The non-profit OpenAI, which is backed by Elon Musk, is planning to make the next big domestic robot. But don’t think Roomba 2.0. The group, which also boasts support from Peter Thiel, plans for its robot to be able to perform a variety of household tasks, making it more like the general purpose machines in I, Robot than a blindly roving vacuum cleaner.

If the OpenAI team succeeds in making one robot that can perform a range of general tasks, it would be a huge step forward in the largely stagnant world of automated chores. So far, researchers have mostly succeeded in creating robots that can do one or two tasks, often with human guidance. There’s a robot in Munich that can cook a Bavarian breakfast, one that can intelligently water the plants, and the drink-serving Brewski Bot. But all of these robots would be impossible to meld into do-it-all multi-bot: it would be too large, too expensive, and too complex.

That challenge is part of the appeal for OpenAI, which calls a household robot a “good testbed” for artificial intelligence challenges.

Robotics scientists are still trying. On Wednesday, the Cluster of Excellence Cognitive Interaction Technology, which is part of Bielefeld University, debuted a robot named Floka that could help out around the house as a social companion, assessing social situations and adapting its cartoonish face to fit the mood.

The largest potential drivers of innovation in the robotics space, like Amazon and Alphabet, seem unlikely to make strides toward domestic robots in the near future — leaving the nonprofit OpenAI nonprofit a clear playing field. Though Google acquired a number of robotics companies in 2013, including the iconic Boston Dynamics, it recently consolidated many of them under Alphabet’s X division, telling roboticists that their skills could be repurposed for more revenue-creating projects. The team at Boston Dynamics, which just debuted a robot that can load a dishwasher and fetch beer, among other skills, has been put up for sale. Meanwhile, at Amazon, most robotic innovation is centered on making its fulfillment centers operate efficiently.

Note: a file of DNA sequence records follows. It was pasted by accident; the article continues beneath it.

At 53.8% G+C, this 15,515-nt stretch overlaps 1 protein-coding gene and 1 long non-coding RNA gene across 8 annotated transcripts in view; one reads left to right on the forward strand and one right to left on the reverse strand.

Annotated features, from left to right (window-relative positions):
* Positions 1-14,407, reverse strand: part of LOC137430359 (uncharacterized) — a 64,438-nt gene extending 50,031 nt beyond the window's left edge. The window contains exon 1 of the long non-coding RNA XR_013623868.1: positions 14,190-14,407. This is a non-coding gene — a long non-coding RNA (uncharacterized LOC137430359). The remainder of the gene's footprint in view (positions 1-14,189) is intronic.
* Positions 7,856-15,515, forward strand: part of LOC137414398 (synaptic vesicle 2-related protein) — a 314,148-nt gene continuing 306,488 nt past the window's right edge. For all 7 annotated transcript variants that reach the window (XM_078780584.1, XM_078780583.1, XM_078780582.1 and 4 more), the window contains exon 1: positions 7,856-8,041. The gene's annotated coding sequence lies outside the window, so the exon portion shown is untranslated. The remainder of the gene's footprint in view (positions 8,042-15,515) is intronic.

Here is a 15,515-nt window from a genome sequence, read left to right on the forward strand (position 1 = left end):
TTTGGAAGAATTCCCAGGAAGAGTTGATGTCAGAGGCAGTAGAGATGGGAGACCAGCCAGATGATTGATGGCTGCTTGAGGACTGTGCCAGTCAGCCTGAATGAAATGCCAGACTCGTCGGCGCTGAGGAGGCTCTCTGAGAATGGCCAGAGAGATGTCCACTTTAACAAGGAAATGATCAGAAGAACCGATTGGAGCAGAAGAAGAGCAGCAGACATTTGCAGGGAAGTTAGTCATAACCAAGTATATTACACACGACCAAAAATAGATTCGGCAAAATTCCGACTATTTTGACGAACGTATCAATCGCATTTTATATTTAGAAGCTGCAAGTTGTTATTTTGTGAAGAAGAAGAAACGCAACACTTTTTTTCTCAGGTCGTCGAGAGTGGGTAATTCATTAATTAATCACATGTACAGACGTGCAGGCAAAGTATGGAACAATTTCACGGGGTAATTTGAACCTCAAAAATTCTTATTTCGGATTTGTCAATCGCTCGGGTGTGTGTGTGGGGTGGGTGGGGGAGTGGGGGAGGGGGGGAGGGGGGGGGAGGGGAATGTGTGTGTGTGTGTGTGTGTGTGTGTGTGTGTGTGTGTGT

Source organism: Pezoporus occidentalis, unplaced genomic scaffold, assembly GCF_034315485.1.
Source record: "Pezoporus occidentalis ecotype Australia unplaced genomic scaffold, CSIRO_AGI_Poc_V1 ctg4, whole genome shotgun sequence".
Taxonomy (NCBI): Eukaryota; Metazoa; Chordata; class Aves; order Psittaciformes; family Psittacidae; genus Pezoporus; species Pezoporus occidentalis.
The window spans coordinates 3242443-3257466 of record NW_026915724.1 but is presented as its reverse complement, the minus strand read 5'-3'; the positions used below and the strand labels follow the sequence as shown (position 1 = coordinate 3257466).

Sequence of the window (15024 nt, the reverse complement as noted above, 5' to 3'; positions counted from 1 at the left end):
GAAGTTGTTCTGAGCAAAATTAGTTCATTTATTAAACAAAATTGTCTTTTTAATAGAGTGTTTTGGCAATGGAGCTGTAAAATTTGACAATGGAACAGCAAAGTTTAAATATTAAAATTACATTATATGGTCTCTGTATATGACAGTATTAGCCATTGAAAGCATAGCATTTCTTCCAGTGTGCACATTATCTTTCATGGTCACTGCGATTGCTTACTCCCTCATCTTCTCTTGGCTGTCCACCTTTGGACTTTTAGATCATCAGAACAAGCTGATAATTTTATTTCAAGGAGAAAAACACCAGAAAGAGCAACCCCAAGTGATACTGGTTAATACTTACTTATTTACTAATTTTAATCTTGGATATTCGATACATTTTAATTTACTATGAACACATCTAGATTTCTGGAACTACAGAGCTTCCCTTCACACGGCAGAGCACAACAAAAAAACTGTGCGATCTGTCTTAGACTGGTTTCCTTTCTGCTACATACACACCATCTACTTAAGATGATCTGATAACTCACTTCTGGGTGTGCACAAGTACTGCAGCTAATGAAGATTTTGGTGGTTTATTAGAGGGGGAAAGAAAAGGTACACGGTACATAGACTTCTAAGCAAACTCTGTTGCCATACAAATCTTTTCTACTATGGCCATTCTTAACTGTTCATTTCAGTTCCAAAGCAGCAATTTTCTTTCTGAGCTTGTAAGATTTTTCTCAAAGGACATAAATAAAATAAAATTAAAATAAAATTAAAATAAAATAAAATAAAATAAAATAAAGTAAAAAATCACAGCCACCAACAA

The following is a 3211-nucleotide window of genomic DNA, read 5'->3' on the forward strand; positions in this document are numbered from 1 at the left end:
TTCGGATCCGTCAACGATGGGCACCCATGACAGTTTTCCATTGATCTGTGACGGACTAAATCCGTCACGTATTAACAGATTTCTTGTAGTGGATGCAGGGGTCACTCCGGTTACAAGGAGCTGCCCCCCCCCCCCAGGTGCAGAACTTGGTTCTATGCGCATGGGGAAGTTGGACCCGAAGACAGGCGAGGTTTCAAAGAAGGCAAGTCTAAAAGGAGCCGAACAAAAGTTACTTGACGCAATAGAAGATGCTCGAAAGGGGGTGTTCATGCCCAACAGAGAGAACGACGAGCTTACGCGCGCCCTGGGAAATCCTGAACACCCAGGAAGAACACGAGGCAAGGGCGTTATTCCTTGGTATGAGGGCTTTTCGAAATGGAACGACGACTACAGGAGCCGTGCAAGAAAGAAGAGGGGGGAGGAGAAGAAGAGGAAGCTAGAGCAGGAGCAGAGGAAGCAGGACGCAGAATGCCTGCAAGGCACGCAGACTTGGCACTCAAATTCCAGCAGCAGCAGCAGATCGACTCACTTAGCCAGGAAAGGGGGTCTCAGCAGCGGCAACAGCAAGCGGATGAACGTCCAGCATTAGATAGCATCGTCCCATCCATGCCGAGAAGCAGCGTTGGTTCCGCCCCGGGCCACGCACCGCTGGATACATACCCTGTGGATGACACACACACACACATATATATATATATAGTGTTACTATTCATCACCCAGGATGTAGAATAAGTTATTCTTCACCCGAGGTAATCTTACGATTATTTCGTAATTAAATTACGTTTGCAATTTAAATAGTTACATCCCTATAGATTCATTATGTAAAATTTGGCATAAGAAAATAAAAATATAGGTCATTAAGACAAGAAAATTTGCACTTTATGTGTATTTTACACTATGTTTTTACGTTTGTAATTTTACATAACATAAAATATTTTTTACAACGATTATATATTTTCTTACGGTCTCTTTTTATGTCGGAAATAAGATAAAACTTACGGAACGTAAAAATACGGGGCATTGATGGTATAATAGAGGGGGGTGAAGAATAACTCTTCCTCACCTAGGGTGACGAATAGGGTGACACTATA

OpenAI hasn’t released more information about its plans for domestic robots, and it’s not clear whether they’ll be commercialized. But it’s safe to say that the team will pay close to attention to making the robot suitable for human interaction. Musk has made a number of comments about his fear of artificial intelligence getting out of hand, calling A.I. research “summoning the demon” and “potentially more dangerous than nukes.”

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